The New York DX Association Shortwave & Scanner
Listeners Net is the latest incarnation of the NYDXA Radio Club that
was started in February 1984. At that time, the President was Charles
Hargrove and the Secretary was Gregory Baker (Greg came up with the
initial idea but insisted that somebody else be President).
The club met in Greg's apartment on Ft. Hamilton Pkwy near 41st Street
in Brooklyn, NY until Greg and his wife Sharon moved to Washington
DC due to Greg taking a position with the Internal Revenue Service
in 1986. The meetings then moved to the home of Sig Hoffman. Sig was
a radioman on a Merchant Marine vessel during World War II. Even though
his grasp of radio and CW was strong, Sig never became a ham radio
operator. Instead, he was satisfied to spend his retirement years
sitting in his easy chair, in Flushing, and listening to shortwave
broadcasts and utility stations on his Sony 2010 radio. Sadly, Sig
passed away about 8 years ago after a long illness. After Sig's passing,
the meetings moved to the Clove Lake Nursing Home on Staten Island,
but many did not want to trek so far from the Bronx and Long Island.
Since another site could not be found, the club dwindled to a handful
that met informally.
The name NYDXA continued to live on in the hopes that it would once
again be a vibrant organization. During the early years, the club
received numerous letters from SWLers from all over the world and
was publicized in other hobby publications and on the DXers phone
mail system sponsored by Andrew O'Brien of Beltsville, MD. Since the
basic theme of the club was to help those who lived in cities learn
to enjoy the hobby, the name of the newsletter was "The Urban
DXer". The newsletter was produced on an old portable Smith-Corona
manual typewriter by Charles Hargrove. The newsletter was typed on
8 1/2" x 11" paper in the landscape mode and folded in half
to look like a miniature magazine (I still have the original "boards"
somewhere). Articles covered equipment reviews, broadcast schedules,
tips, antenna articles (I'll post the plans for the "Perverted
Vee Antenna" sometime), photocopied advertisements for new rigs,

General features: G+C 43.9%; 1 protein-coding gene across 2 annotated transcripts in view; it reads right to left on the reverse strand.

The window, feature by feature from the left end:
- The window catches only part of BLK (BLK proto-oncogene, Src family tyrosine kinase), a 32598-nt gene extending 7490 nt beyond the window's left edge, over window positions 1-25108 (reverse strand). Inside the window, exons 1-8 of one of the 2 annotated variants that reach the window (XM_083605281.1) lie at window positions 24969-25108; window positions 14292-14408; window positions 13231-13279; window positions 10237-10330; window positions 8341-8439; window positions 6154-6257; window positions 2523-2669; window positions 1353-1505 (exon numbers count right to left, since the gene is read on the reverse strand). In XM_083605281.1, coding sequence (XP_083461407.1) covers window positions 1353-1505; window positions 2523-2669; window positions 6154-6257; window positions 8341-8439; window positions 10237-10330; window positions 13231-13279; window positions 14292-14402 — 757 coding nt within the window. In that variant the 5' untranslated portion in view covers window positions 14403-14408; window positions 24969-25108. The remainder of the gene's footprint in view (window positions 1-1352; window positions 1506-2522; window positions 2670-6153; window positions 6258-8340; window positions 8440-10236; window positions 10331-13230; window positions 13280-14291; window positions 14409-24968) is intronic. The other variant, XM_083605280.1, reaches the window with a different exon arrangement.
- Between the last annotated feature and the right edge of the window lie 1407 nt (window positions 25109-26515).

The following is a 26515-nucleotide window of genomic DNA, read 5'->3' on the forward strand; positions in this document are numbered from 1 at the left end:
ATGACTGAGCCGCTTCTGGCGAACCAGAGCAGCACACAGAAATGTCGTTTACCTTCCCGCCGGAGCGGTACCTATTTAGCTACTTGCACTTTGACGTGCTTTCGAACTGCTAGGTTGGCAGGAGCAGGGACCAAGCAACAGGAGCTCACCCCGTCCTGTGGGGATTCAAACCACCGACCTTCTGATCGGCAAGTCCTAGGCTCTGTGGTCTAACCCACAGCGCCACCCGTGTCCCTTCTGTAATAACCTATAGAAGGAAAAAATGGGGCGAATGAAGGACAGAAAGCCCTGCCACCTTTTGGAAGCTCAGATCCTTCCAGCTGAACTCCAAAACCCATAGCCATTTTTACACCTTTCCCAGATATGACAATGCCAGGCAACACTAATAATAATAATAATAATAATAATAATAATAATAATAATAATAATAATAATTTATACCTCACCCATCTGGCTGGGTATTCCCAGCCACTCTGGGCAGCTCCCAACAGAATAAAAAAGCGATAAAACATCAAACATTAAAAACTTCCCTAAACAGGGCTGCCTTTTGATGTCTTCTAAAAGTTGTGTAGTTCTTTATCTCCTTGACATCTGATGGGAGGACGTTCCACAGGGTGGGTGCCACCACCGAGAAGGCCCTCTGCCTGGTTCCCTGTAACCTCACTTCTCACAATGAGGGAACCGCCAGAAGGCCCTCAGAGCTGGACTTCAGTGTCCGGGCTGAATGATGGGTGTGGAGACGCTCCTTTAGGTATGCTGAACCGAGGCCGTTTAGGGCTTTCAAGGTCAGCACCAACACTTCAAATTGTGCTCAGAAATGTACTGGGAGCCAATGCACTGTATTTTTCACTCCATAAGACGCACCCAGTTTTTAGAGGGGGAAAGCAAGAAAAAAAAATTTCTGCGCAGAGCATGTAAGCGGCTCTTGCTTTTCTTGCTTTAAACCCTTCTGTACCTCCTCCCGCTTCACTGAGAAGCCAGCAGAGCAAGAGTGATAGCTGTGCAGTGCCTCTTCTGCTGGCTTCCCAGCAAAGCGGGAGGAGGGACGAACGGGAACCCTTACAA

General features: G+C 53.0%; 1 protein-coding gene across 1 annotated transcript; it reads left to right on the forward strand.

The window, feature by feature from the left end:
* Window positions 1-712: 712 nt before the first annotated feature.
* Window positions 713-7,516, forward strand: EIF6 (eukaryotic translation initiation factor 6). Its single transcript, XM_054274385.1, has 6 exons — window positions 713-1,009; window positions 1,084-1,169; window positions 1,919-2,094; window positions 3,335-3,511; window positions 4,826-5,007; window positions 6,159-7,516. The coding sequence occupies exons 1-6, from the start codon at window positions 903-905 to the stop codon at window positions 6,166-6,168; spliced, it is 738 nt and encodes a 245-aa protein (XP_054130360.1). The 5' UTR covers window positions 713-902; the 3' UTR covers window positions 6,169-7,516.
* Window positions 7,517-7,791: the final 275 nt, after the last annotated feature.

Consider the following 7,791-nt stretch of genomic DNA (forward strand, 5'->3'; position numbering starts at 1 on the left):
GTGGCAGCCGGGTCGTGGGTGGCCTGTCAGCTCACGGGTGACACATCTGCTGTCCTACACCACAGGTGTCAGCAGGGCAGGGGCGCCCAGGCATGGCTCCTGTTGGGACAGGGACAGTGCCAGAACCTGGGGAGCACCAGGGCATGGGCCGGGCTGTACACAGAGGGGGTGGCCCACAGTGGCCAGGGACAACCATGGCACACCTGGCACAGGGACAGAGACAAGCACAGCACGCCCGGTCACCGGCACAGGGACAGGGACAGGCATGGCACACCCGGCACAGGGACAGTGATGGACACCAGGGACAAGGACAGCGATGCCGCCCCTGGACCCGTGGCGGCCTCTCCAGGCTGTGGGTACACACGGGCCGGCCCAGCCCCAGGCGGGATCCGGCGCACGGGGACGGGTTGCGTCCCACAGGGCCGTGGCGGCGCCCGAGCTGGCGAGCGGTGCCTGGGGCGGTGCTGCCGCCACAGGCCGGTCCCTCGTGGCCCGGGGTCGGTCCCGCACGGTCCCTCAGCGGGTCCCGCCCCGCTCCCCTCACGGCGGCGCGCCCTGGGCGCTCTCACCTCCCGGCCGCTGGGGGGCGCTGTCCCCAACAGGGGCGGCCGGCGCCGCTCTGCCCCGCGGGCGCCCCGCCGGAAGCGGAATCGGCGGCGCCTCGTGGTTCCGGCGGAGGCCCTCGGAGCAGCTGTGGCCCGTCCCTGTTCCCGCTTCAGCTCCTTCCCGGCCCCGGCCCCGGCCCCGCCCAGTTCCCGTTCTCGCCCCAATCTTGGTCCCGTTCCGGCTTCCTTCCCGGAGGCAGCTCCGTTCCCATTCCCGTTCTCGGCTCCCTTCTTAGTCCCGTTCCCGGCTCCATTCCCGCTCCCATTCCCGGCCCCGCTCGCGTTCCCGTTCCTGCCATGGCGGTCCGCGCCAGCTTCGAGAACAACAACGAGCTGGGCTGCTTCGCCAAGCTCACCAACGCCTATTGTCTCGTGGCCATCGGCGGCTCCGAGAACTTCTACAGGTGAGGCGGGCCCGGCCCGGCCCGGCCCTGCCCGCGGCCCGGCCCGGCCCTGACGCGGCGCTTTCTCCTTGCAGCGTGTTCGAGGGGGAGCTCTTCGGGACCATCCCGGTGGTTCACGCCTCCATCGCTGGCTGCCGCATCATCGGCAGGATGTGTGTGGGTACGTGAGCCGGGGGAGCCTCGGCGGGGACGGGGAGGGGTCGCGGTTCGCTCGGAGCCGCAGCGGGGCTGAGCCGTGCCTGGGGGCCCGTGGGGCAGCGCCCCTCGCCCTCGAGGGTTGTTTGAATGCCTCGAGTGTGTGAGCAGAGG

editorials (like Greg's "Beyond the Aether") and other related
articles of interest (like the NY Times article on UTC and WWV). Many
who wrote in asked for sample copies of the newsletter/magazine.
Unfortunately, many did not join the club and funds for publication
dwindled quickly. Within the first year of publication it ceased.
Now we jump to 1992. In the spring of 1991, the FCC announced the
opening of the No-Code Technician class of Ham Radio license. After
taking the exam and being issued the call of N2NOV, Charles hoped
to find a way to contact others who had a similar interest in discussing
the wide ranging parts of the radio hobby. It all came together on
the night of March 21, 1992. That night was cold and wet. With snow
starting to fall outside, a group of hams met on a local repeater
to chat. Suddenly, another ham jumped on frequency to let the others
know that USAir flight 550 had just fallen off of the runway at New
York's La Guardia airport. Questions were raised as to what frequencies
would be good to listen to. Lists were passed back and forth; much
was heard that night between NYPD, FDNY, EMS, Port Authority, airport
ground operations and tower, news crews and others. The following
Monday night, the same group of hams were on the air and the idea
came up to start a regular net that discussed various things that
would help others in listening to their scanners and shortwave radios.
Thus was born the NYDXA Net! After gathering quite a following, the
net flourished until that ominous Monday, January 17, 1994. It was
then that jamming and intentional shutting down of the repeater started
occurring. After trying to deal with it for two months, the Net moved
to another repeater on the Net's second anniversary. That night the
Net had over 60 people checking in to pass information and to listen
in. The Net lasted for almost two hours. This went along for a short
time until the jammers moved over there and started up again. Just
seven months after moving, the Net moved again in November of 1994.
After the same problems popped up once again, the Net made the move
to its present location in June of 1996.
Today, the Net can be heard on the 147.000 repeater (-600 / PL 136.5)
in NYC every Wednesday night at 8PM.
In the February of 1997, "The Urban DXer" once again was
in circulation, this time via Internet E-mail! Ironically, just as
the net was created "by chance", the newsletter was the
inspiration of Bob Kozlarek, WA2SQQ, created to try and keep the group
together during periods of heavy intentional jamming. The newsletter
now contains full color pictures for those who have the Adobe Acrobat
v3.0 Reader program. The idea for using Acrobat came from WA2SQQ,
a strong supporter of the Net who does a lot to help it along. Bob's
background dating back to 1963 includes his own radio career that
started in AM BCB DXing. There are many who have helped with the various
stages of evolution along the way. We are eternally grateful to them
and the many who participate on the weekly Net. These, our most valued
contributors, are those of you who check in each week to share the
rare DX and newly discovered scanner frequencies. This is the essence
of what makes the net the success it is. I am sure there are many
times more the number who just listen as there are who get on the
air each week.
The Net also sponsors a Packet Radio/land line computer BBS system.
The phone number is (718)876-7928 and the ham packet (N2NOV-6) frequency
is 145.770 MHZ. Users enter their ham call sign (non-hams use first
initial and last name - jsmith) and any password will do until one
is setup by the user. It has taken over a decade, but the New York
DX Association is once again alive and well. Thank you to all who
helped along the way.
73's and good DXing.
N2NOV - Charlie
WA2SQQ - Bob